Friday, 07 December 2012 01:17


Written by  Bob Crittendon
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There has been this frequent struggle that ensues this time of the year over the amount of commercialism that we allow into our Christmas celebration.  We say that we desire a simpler holiday celebration and try to keep the focus on our Savior’s birth, but we end up getting caught up in the shopping frenzy and the age-old questions about what we’re going to give the kids for Christmas, what sort of tie we’re going to buy for the dad who has everything, where we’re going to spend Christmas Eve, Christmas Day, the week after Christmas, and so on and so forth.  

Christmas is fraught with decisions, and some of them are just part of the ebb and flow of the season.  But, perhaps you get an overwhelming feeling that you want to clear your head and let all the “Christmas” drain out.  Where is the peace in the pandemonium?  Can we really experience His presence amidst the presents?

I don’t even pretend to have all the answers, but I will tell you that if we were to integrate the concept of Advent into our Christmas celebration, I think we’d be better off.   The word “Advent” is taken from the Latin word “adventus”, that means “coming”.  A celebration of Advent is a time to reflect on the coming of our Savior.

The traditional view of Advent involves a wreath with four candles, each of which represents some aspect of Jesus’ birth, and a large candle in the middle.  One of the more common representations for the candles includes: prophecy, Bethlehem, shepherds, and angels, with the center candle being the Christ candle, lit on Christmas Day.  Commonly, you will gather those in your home together and engage perhaps in an Advent reading, and maybe even some carol singing.  There are many books that offer readings, or devotional thoughts.  In our home, our personal favorite has been Christ in Christmas: A Family Advent Celebration, with pieces by James Dobson, Chuck Swindoll, R.C. Sproul, and James Montgomery Boice.  For years, even since before Beth and I had children, we would designate a night and sit down, enjoy a reading, light a candle or candles, and p-a-u-s-e. 

Another popular expression of Advent is the Advent Calendar, and rather than being driven by the four weeks prior to Christmas, this practice involves doing something on each of the 25 days leading up to Christmas.  This can offer you a useful countdown, especially for young children, in helping to build anticipation for Christmas Day.  I would recommend an Advent Calendar centered on Christian themes in order to help maintain our focus on Christ. 

Perhaps a 25-day personal devotional is the ticket for you – a book of readings that you can intentionally use as a firewall against the creeping commercial spirit that is so easy to buy into.  Or, you can participate in a family devotional time once a day for 25 days.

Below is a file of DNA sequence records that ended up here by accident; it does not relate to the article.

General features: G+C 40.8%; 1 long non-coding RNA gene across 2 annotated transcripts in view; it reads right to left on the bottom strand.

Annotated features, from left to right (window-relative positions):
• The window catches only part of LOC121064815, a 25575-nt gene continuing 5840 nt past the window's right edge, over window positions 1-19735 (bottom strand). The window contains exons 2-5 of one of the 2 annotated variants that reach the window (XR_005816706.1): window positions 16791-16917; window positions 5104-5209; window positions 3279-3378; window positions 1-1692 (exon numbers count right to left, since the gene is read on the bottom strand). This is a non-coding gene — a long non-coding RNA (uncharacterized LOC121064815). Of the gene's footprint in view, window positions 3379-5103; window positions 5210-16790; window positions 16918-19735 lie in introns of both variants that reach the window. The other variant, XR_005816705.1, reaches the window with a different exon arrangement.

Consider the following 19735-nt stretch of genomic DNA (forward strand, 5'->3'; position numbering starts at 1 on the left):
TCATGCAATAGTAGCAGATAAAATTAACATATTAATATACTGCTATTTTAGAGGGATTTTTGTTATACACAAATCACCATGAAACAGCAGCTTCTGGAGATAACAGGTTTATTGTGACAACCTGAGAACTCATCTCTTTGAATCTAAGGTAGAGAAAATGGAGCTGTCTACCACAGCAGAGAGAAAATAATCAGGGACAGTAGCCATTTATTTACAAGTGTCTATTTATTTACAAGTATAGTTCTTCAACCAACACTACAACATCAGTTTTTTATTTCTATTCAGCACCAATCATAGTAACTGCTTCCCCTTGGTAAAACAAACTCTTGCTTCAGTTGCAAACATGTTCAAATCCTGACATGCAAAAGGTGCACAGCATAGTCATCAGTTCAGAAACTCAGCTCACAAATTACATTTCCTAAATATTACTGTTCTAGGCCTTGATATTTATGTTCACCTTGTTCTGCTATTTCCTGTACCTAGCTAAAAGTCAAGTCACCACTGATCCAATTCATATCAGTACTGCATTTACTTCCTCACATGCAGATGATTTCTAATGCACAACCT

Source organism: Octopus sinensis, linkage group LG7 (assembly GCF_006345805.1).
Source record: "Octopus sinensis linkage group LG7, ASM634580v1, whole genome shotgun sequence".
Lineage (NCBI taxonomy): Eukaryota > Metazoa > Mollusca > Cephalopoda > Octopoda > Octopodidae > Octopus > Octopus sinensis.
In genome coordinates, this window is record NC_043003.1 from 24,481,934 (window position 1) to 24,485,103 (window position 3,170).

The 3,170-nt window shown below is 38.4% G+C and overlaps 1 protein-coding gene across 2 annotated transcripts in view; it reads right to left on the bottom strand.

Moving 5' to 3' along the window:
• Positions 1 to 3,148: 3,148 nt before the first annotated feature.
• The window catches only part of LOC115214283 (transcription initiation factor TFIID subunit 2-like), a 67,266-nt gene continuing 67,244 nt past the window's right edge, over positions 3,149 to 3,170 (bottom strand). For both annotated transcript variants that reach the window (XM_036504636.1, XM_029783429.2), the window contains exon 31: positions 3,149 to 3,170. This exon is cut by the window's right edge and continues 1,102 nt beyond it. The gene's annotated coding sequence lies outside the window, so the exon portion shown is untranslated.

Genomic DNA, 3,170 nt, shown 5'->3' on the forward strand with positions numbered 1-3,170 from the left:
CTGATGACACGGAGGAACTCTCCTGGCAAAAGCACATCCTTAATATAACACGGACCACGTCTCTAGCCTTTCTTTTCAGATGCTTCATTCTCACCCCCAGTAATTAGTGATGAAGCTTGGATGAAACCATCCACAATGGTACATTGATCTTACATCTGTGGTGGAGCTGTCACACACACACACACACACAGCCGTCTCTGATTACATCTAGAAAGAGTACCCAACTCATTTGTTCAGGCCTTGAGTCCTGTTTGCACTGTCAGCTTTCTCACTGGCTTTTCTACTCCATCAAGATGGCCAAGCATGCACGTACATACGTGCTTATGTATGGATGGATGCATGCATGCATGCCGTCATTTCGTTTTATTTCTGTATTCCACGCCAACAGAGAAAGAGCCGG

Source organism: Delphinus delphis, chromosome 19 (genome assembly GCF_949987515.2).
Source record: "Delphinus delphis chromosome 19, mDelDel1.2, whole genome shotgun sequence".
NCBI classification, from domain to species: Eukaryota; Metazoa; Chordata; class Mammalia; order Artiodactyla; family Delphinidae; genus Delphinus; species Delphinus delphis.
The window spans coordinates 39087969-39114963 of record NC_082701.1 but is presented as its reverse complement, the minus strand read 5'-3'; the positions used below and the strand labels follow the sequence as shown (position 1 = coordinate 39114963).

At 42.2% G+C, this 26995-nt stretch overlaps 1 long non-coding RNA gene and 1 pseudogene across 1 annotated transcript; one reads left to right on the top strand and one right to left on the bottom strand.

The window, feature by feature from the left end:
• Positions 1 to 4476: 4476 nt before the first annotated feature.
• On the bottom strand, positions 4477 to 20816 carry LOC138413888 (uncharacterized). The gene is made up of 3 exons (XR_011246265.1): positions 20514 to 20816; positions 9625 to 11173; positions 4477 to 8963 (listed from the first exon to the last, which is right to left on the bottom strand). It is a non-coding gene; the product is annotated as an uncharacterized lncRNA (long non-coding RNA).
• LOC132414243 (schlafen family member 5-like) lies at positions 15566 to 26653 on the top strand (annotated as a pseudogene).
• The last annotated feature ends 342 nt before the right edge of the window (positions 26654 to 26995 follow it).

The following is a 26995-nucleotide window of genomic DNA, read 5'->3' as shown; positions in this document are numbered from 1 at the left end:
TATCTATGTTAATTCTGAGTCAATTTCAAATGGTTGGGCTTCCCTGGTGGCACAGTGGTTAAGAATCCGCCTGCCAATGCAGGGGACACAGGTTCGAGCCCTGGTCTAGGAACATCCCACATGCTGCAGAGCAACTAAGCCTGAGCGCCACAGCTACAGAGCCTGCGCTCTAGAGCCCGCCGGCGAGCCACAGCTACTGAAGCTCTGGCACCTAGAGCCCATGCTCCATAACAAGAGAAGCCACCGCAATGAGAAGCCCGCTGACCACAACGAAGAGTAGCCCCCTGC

Our family has used what are called “prophecy boxes” in our home – 25 small boxes containing a piece of paper on which is written a prophecy about the coming of Jesus.  The study of and relating of Bible prophecy concerning the coming of Jesus can provide compelling evidence that can reinforce our faith.  

If you have younger children and time permits, a family reading time each day (or at least once a week) leading up to Christmas can provide an effective pause from the hectic pace. 

I believe there are many ways to celebrate Advent, in order to facilitate a spiritual Advent-ure during the Christmas season.  You just have to find what’s right for you.  The point is that this season, which is such a blessing because of how God has blessed us with the gift of His only Son, can turn into a curse if we are not careful to place the emphasis in the right place.  

If we are not intentional to plan time to spend with God, concentrating on His truth and the fullness of His love, then this season that bears His name can lose its meaning for us.  If you wake up on December 26th and think, “I’m glad that’s over”, then maybe you’ve missed what God has in store for you.

I believe that personal time with God, practical times of service to others, passionate worship to the One who gave Himself so that we might enjoy His gifts, and the proclamation of the gospel message to a world that desperately needs to experience the good news of Christ’s coming, are essential components of a rewarding Christmas celebration.  

For each of us, we have been given a wonderful gift!  We can experience the living God like never before.  So, don’t allow yourself to be deluded – make this Christmas an adventure that you will not soon forget.


Last modified on Friday, 07 December 2012 01:21
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